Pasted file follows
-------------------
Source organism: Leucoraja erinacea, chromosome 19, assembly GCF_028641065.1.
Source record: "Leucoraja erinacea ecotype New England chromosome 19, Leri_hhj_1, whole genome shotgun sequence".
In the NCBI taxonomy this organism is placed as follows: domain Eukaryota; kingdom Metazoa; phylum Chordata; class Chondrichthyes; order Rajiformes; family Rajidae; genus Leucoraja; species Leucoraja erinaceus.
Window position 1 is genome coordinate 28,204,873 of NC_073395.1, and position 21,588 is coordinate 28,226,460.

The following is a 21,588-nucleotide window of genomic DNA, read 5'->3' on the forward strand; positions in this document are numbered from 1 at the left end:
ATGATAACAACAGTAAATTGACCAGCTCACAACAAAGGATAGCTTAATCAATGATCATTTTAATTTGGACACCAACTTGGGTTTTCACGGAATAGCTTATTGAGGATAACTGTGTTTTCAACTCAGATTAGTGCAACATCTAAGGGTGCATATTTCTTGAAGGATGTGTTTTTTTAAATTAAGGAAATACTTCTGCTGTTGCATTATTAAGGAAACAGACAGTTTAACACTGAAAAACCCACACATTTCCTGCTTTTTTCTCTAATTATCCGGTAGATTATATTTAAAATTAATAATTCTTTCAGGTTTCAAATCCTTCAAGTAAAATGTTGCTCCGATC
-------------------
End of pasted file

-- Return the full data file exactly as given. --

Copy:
Source organism: Leucoraja erinacea, chromosome 19, assembly GCF_028641065.1.
Source record: "Leucoraja erinacea ecotype New England chromosome 19, Leri_hhj_1, whole genome shotgun sequence".
In the NCBI taxonomy this organism is placed as follows: domain Eukaryota; kingdom Metazoa; phylum Chordata; class Chondrichthyes; order Rajiformes; family Rajidae; genus Leucoraja; species Leucoraja erinaceus.
Window position 1 is genome coordinate 28,204,873 of NC_073395.1, and position 21,588 is coordinate 28,226,460.

The following is a 21,588-nucleotide window of genomic DNA, read 5'->3' on the forward strand; positions in this document are numbered from 1 at the left end:
ATGATAACAACAGTAAATTGACCAGCTCACAACAAAGGATAGCTTAATCAATGATCATTTTAATTTGGACACCAACTTGGGTTTTCACGGAATAGCTTATTGAGGATAACTGTGTTTTCAACTCAGATTAGTGCAACATCTAAGGGTGCATATTTCTTGAAGGATGTGTTTTTTTAAATTAAGGAAATACTTCTGCTGTTGCATTATTAAGGAAACAGACAGTTTAACACTGAAAAACCCACACATTTCCTGCTTTTTTCTCTAATTATCCGGTAGATTATATTTAAAATTAATAATTCTTTCAGGTTTCAAATCCTTCAAGTAAAATGTTGCTCCGATC